innerspark
10-18-2013, 01:35 AM
The "Before" trilogy is also an excellent example of super dialogue heavy film making. But in those movies the characters move from places, which can obviously be more challenging.

I actually prefer single camera method with usually 3-4 full takes, if it's a short, and the budget/time/location constraints also make it an issue. Master, two mediums (generally not a fan of OTS, as I prefer clean singles, but it also depends on the film/shot) and a series of pre-planned close ups. B-roll for later. But that's my preference as a Director/Writer. I am NOT a DP, so if there is a significant technical issue making it intensely more practical to do it another way, then I will yield to my DP (unless I have to DP the shot as well), but that's how I like to do. Isolate a performance and make the magic in the cutting room.

I'm shooting a 33 page short film that's ALL dialogue, and that's how I plan to continue. Having dedicated, professional and talented actors with great rehearsals also help. I guess that's what makes all the difference.

My .02

MiguelFranco
10-18-2013, 04:23 AM
A lot of useful tips here. I too prefer the one camera solution, even taking longer time, because of all of the hassle of lighting and framing for 2 cameras, but also because you can really focus on that specific shot, and not in two or three (also, you can get it quicker with just one camera, sometimes its difficult to make everything go well on all cameras at a time). My final advice is to really work with your actors, rehearse as much as you can, shoot some rehearsal, with light and sound and everything to get them on the mood, and you should be good to go, provided you know the "rules" and when and why you can or should break those rules.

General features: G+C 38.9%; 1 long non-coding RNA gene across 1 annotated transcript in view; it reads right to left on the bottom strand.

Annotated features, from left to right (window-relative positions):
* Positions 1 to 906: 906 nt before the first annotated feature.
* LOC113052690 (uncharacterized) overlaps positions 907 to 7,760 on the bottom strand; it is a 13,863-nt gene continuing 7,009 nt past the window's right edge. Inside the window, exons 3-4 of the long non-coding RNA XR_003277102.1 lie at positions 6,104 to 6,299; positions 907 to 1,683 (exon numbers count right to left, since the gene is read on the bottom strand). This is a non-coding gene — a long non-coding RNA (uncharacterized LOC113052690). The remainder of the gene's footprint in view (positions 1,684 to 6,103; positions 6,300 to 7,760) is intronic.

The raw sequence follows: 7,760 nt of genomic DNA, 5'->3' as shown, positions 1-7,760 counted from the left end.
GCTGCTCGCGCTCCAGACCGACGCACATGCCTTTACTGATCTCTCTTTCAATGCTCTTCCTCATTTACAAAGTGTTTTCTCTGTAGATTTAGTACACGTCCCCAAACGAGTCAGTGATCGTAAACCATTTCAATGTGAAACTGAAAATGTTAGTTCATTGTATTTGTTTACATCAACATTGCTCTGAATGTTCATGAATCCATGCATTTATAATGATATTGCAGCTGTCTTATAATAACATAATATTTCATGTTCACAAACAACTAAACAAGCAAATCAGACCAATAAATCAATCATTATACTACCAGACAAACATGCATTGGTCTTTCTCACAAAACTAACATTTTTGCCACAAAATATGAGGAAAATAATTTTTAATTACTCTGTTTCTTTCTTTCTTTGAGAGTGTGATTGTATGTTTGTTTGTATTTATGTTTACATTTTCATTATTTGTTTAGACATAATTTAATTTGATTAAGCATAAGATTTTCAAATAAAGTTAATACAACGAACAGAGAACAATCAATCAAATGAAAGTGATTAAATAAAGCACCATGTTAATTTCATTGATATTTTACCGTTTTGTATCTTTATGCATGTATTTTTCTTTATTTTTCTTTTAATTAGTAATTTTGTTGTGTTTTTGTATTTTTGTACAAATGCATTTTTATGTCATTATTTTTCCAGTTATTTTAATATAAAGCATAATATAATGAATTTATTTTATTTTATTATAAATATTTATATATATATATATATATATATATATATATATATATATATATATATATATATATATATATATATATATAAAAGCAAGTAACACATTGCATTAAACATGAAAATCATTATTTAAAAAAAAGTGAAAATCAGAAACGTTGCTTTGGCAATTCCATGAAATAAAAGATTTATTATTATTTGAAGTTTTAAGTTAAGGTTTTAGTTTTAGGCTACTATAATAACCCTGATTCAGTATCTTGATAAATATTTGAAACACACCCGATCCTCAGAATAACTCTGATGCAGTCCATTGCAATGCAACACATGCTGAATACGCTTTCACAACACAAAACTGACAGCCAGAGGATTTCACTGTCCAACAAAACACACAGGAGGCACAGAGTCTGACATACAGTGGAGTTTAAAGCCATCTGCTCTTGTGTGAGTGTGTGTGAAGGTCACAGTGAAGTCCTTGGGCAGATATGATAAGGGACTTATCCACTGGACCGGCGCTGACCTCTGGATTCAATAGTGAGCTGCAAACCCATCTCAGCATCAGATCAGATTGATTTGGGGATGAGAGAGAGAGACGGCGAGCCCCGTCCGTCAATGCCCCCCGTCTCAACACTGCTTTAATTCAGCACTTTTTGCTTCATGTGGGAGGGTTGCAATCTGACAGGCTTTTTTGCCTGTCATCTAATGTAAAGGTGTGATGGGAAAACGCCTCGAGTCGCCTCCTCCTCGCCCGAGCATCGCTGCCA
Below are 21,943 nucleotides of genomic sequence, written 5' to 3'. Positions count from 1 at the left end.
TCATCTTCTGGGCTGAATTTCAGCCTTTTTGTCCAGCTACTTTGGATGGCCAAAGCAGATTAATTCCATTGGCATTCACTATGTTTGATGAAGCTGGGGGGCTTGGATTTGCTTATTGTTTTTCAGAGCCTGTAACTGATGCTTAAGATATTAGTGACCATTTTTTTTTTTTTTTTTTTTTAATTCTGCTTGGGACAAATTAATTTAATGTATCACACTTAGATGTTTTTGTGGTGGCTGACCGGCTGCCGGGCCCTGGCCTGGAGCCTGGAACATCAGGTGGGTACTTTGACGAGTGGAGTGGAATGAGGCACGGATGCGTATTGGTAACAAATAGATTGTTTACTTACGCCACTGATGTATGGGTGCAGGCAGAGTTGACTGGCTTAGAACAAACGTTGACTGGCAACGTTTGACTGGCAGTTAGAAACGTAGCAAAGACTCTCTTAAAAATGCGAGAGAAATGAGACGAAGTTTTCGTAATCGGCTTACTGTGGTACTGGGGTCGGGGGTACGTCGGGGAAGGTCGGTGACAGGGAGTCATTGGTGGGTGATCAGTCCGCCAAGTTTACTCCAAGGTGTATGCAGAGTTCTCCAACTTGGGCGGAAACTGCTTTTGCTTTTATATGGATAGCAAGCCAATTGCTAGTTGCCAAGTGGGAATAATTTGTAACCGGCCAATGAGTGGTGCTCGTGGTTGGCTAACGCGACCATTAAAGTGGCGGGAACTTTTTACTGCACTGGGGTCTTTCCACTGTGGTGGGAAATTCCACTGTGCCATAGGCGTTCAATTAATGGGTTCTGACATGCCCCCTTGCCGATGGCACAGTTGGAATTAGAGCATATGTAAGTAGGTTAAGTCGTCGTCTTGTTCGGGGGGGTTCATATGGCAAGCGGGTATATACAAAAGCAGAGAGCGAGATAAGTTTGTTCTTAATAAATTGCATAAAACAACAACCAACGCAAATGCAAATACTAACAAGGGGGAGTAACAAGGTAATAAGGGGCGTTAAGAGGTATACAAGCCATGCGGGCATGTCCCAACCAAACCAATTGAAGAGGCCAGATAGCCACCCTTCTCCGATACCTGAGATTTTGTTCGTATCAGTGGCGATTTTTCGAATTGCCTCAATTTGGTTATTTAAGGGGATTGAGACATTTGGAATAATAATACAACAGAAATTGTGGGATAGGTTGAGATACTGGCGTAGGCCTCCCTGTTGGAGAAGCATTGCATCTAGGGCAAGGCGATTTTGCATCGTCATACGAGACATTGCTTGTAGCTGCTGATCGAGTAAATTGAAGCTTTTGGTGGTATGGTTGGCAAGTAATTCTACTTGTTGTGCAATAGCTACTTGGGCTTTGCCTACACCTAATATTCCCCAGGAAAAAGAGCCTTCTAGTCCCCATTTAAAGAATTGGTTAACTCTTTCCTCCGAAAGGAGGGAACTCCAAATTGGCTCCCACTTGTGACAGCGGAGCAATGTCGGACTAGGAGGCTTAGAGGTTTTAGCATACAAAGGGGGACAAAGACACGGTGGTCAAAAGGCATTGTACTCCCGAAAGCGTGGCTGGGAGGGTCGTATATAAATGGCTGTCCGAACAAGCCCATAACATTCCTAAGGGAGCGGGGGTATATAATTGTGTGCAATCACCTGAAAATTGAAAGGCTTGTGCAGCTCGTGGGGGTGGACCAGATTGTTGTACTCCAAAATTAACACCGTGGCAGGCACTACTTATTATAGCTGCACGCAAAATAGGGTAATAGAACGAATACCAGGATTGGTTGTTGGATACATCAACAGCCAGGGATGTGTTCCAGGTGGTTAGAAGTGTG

markmwilliams
10-18-2013, 05:05 AM
The other tip I have for dialogue is to get full takes on each shot. Even if your actors blow their lines during the take you may have some great stuff earlier / later in the take that could be absolute gold in the edit - so keep rolling. I encourage them to continue even if they fluff unless they fluff it so badly that it all falls to pieces. On every shoot I've ever done there has been a great moment that I've used in the final edit from what could be considered a blown take.

I shoot both multi camera and single camera for these type of set ups and my personal experience is that you generally get better shots on single camera even though set up may take longer.

And especially on single camera shoots, do encourage your actors to give a full performance even when the camera isn't focussed on them. It really helps the actor who you are focussing on to give a great performance.

Just some general advice...

Tim Hole
10-18-2013, 05:57 AM
Traditionally yeah you have some kind of a master shot, a two-shot from each side and a single medium close up/close up depending on what kind of scene it is and how much we know the characters at the moment (is the audience comfortable with the intruding on the characters personal space at this point in the story, or do you want the audience to feel intrusive).